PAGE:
Why They Did It
They say, “Dietary patterns may play an important role in musculoskeletal well-being. However, the link between dietary patterns, the components of patients’ diet, and chronic musculoskeletal pain remains unclear. Therefore, the purpose of this review was to systematically review the literature on the link between dietary patterns, the components of patients’ diet and chronic musculoskeletal pain”
How They Did It
- (PRISMA) guidelines were used
- Online databases PubMed, Embase, and Web of Science were used
- 20,316 articles screened and only 12 found eligible to be included in this review
- They consisted of 9 experimental and 3 observational studies
What They Found
- 7 out of 9 experimental studies showed a pain-relieving effect of dietary changes
- Protein, fat, and sugar intake were found to be associated with pain intensity and pain threshold
Wrap It Up
In an interesting conclusion, the authors say, “Plant-based diets might have pain relieving effects on chronic musculoskeletal pain. Patients with chronic rheumatoid arthritis pain can show inadequate intake of calcium, folate, zinc, magnesium, and vitamin B6, whilst patients with fibromyalgia can show a lower intake of carbohydrates, proteins, lipids, vitamin A-E-K, folate, selenium, and zinc. Chronic pain severity also shows a positive relation with fat and sugar intake in osteoarthritis, and pain threshold shows a positive association with protein intake in fibromyalgia.”
This second one is called “CBT and CFT for Chronic Pain” by Graham Hadley and Matthew Novitch  and published in Current Pain and Headache Reports on April 1, 2021. Dammit stand back, we got a hot one.
Why They Did It
Chronic pain is a widespread public and physical health crisis, as it is one of the most common reasons adults seek medical care and accounts for the largest medical reason for disability in the USA.
- Chronic pain is associated with decreased functional status, opioid dependence and substance abuse disorders, mental health crises, and overall lower perceived quality of life.
- Evidence suggests that persistent low back pain (pLBP) is a multidimensional biopsychosocial problem with various contributing factors. Emotional distress, pain-related fear, and protective movement behaviors are all unhelpful lifestyle factors that previously were more likely to go unaddressed when assessing and treating patient discomfort….
- and as we just covered, diet might play a part in it as well.
- Those that are not properly assisted with these psychosocial issues are often unlikely to benefit from treatment in the primary care setting and thus are referred to multidisciplinary pain rehabilitation physicians.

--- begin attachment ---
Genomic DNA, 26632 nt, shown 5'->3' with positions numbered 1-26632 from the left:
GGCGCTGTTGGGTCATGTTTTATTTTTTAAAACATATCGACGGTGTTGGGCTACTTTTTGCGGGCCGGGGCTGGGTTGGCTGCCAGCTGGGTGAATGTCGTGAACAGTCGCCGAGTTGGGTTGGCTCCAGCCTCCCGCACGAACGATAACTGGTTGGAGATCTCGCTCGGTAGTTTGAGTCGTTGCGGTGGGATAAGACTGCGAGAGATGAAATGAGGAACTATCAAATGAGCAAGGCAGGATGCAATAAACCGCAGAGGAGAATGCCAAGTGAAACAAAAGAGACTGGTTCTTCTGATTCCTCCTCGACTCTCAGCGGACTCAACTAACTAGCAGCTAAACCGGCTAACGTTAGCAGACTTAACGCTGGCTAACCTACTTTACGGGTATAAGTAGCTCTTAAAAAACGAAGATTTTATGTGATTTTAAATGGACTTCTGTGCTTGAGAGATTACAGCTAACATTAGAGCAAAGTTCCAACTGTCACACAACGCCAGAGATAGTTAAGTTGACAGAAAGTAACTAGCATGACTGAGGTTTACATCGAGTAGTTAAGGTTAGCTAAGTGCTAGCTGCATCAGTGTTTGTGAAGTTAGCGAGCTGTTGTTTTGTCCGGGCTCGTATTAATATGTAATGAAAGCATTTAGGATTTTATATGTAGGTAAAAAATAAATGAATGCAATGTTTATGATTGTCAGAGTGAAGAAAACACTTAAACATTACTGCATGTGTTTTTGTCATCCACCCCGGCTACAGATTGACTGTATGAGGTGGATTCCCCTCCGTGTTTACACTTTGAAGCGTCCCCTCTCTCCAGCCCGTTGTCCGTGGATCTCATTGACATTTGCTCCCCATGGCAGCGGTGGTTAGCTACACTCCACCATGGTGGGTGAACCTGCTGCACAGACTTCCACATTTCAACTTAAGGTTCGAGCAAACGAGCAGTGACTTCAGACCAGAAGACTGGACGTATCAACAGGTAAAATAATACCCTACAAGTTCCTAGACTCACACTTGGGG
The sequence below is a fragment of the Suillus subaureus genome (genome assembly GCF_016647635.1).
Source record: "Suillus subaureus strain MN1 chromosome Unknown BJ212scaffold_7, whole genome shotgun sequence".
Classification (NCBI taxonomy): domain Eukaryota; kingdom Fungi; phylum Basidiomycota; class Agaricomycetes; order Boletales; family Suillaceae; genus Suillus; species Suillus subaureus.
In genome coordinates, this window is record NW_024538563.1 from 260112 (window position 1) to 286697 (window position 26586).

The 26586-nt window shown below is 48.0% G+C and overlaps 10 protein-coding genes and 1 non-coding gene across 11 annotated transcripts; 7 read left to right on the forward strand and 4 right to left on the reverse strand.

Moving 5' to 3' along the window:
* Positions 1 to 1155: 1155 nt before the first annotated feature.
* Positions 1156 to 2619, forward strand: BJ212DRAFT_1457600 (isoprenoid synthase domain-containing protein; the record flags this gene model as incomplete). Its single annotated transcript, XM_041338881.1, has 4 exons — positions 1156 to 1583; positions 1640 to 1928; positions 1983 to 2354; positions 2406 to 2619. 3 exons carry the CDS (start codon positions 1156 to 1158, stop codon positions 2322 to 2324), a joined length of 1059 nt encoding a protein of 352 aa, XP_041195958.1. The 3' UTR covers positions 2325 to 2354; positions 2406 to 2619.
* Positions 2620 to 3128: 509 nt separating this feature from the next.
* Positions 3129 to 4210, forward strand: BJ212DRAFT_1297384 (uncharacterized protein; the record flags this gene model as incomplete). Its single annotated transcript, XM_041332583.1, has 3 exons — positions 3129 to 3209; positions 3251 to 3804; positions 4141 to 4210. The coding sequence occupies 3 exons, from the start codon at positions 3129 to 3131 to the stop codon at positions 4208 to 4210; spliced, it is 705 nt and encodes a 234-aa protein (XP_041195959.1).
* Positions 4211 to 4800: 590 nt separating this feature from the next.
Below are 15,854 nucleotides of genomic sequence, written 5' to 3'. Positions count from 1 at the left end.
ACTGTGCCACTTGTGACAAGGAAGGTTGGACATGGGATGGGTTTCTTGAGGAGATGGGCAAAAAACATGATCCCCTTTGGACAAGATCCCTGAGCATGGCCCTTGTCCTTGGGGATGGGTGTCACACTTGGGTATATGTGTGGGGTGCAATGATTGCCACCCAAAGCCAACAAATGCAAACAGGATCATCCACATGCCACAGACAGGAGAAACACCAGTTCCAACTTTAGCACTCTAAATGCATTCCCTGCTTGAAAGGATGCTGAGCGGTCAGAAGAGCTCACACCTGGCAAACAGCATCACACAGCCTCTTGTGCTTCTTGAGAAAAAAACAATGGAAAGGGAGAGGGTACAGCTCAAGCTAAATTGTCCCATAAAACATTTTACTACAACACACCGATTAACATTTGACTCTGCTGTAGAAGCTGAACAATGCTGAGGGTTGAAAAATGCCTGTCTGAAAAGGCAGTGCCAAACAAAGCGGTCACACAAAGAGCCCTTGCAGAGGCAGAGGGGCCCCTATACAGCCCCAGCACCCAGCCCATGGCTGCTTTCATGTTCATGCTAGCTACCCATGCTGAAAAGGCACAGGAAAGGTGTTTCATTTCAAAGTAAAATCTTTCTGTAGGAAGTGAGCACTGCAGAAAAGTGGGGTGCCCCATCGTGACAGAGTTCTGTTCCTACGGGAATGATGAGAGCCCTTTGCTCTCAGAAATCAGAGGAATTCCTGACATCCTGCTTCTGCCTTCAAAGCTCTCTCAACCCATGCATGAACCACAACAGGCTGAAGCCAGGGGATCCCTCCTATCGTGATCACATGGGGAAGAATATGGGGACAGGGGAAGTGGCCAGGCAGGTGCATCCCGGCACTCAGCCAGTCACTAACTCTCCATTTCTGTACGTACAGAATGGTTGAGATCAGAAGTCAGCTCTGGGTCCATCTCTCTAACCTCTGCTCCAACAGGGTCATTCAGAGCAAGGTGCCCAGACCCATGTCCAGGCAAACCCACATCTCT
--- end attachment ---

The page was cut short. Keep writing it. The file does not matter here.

- This itself increases healthcare costs, and treatments can be invasive and have risks of their own.
- Therefore, less expensive and more accessible management strategies targeting these psychosocial issues should be started to facilitate improvement early.
- As a biopsychosocial disorder, chronic pain is influenced by a range of factors including lifestyle, mental health status, familial culture, and socioeconomic status.
- Physicians have moved toward multi-modal pain approaches in order to combat this public health dilemma, ranging from medications with several different mechanisms of action, lifestyle changes, procedural pain control, and psychological interventions.
- Part of the rehabilitation process now more and more commonly includes cognitive behavioral and cognitive functional therapy.
- Cognitive functional therapy (CFT) and cognitive behavioral therapy (CBT) are both multidimensional psychological approaches to combat the mental portion of difficult pain control.
- While these therapies are quite different in their approach, they lend to the idea that chronic pain can and should be targeted using coping mechanisms, helping patients understand the pathophysiological process of pain, and altering behavior.
- CFT differs from CBT functionally, as instead of improving managing/coping mechanisms of pain control from a solely mental approach, CFT directly points out maladaptive behaviors and actively challenges the patient to change them in a cognitively integrated, progressive overloading functional manner
- With a robust set of data, one can conclude that CBT and CFT are exceptional therapeutic methods in improving chronic pain or the overall well-being of our patients.
This one is called “The Leading Causes of Death in the US for 2020” by Ahmad et. al.  and published in JAMA on March 31, 2021 and that’s definitely some hot stuff right there.
This is more of an article rather than research and it won’t take us long to hit the high points here.